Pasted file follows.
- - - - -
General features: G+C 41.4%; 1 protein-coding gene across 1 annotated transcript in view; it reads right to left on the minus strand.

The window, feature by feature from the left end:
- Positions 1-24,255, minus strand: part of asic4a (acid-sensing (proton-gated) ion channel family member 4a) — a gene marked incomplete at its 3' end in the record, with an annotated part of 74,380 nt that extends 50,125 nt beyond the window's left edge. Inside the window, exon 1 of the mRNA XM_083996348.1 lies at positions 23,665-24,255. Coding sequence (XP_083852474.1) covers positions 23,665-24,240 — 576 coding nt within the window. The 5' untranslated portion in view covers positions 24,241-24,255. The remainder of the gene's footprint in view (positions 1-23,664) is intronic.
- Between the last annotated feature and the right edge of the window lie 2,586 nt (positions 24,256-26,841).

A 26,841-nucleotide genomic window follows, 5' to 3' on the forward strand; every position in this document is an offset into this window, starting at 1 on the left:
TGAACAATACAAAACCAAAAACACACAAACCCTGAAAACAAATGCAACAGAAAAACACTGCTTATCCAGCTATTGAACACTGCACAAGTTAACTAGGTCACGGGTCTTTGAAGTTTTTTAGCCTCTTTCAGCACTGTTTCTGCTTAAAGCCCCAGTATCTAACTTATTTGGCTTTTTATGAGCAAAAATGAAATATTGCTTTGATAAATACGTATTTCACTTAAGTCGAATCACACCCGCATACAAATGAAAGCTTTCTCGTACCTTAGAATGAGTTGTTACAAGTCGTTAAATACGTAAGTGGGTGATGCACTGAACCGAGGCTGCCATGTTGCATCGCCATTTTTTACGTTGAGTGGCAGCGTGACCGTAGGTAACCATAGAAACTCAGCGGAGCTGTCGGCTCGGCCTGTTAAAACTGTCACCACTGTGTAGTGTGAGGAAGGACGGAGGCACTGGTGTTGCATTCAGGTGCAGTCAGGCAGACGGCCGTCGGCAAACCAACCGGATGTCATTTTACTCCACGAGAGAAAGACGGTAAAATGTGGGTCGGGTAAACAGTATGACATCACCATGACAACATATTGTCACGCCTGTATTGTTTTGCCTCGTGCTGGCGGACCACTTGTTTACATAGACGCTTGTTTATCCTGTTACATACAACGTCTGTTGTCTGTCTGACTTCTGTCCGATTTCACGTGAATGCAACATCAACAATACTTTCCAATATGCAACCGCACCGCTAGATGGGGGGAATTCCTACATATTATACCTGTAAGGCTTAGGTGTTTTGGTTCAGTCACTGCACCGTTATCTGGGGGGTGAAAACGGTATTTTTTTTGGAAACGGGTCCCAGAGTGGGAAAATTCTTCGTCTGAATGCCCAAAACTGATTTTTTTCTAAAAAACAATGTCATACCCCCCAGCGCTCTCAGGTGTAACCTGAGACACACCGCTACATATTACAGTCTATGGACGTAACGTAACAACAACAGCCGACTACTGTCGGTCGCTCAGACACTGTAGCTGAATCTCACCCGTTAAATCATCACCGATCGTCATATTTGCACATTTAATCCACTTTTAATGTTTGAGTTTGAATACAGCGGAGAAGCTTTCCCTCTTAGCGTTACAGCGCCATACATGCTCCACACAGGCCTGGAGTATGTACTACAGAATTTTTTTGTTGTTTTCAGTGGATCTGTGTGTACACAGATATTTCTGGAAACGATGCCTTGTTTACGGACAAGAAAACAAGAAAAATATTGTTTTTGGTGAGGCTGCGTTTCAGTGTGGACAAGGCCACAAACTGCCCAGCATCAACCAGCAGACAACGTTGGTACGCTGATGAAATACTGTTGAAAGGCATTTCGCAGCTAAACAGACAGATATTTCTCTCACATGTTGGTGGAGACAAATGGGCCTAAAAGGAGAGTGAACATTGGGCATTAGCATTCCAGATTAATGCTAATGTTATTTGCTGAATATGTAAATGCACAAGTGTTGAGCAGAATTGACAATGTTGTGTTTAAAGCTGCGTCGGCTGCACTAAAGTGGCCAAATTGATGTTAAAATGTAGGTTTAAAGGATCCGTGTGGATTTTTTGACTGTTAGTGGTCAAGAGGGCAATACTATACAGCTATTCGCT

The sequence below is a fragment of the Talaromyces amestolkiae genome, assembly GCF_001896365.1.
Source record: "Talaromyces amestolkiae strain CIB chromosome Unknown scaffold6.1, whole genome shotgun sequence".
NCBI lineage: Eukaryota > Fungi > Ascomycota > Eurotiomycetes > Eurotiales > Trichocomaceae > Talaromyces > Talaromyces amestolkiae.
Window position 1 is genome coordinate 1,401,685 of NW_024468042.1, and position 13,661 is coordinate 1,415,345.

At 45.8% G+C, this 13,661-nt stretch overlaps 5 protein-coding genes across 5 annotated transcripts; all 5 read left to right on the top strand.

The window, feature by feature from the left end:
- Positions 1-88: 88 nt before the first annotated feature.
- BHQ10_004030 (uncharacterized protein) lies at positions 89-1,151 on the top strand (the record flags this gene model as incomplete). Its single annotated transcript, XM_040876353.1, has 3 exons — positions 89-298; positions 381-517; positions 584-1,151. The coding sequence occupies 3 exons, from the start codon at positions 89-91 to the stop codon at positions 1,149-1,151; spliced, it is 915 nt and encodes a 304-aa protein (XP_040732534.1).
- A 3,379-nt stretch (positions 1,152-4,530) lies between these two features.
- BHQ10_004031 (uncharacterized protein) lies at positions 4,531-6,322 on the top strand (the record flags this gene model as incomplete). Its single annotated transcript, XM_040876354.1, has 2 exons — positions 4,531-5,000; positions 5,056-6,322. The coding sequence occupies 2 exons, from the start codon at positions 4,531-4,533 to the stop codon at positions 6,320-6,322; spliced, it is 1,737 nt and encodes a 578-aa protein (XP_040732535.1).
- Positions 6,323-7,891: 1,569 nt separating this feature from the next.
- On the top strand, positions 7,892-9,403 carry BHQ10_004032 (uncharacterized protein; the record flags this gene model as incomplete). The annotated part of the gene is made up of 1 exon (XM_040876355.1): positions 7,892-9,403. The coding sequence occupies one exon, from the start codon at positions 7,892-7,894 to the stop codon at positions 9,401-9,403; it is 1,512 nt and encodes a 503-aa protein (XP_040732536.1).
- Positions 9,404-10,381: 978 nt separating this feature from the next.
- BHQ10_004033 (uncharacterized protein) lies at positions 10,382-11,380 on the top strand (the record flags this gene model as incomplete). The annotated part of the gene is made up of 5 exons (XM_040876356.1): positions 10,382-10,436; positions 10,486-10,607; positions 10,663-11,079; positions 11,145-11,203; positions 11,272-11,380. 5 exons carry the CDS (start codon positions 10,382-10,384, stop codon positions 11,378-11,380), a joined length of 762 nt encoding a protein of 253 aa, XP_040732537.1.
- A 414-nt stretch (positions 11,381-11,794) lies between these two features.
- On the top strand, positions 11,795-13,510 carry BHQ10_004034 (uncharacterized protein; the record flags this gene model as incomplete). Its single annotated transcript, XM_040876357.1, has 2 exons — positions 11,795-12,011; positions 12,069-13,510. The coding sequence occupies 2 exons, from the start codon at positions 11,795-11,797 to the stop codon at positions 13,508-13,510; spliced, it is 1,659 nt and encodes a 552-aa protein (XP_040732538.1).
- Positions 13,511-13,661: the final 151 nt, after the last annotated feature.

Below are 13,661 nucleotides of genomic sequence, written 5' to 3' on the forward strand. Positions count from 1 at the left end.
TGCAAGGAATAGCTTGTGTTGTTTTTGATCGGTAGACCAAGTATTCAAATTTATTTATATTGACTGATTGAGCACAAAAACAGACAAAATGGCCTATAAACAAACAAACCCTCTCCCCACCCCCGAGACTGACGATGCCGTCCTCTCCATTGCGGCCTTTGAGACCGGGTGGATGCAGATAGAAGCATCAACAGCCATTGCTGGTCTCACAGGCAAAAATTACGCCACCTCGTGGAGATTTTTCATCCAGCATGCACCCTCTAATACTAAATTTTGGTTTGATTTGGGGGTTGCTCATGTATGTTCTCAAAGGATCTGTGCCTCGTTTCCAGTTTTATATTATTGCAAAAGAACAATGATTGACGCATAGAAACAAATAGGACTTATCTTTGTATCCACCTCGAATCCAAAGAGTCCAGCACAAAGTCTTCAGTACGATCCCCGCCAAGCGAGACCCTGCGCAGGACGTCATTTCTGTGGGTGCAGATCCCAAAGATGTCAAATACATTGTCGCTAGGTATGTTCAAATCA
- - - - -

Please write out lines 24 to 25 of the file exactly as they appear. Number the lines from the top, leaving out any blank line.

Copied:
Below are 13,661 nucleotides of genomic sequence, written 5' to 3' on the forward strand. Positions count from 1 at the left end.
TGCAAGGAATAGCTTGTGTTGTTTTTGATCGGTAGACCAAGTATTCAAATTTATTTATATTGACTGATTGAGCACAAAAACAGACAAAATGGCCTATAAACAAACAAACCCTCTCCCCACCCCCGAGACTGACGATGCCGTCCTCTCCATTGCGGCCTTTGAGACCGGGTGGATGCAGATAGAAGCATCAACAGCCATTGCTGGTCTCACAGGCAAAAATTACGCCACCTCGTGGAGATTTTTCATCCAGCATGCACCCTCTAATACTAAATTTTGGTTTGATTTGGGGGTTGCTCATGTATGTTCTCAAAGGATCTGTGCCTCGTTTCCAGTTTTATATTATTGCAAAAGAACAATGATTGACGCATAGAAACAAATAGGACTTATCTTTGTATCCACCTCGAATCCAAAGAGTCCAGCACAAAGTCTTCAGTACGATCCCCGCCAAGCGAGACCCTGCGCAGGACGTCATTTCTGTGGGTGCAGATCCCAAAGATGTCAAATACATTGTCGCTAGGTATGTTCAAATCA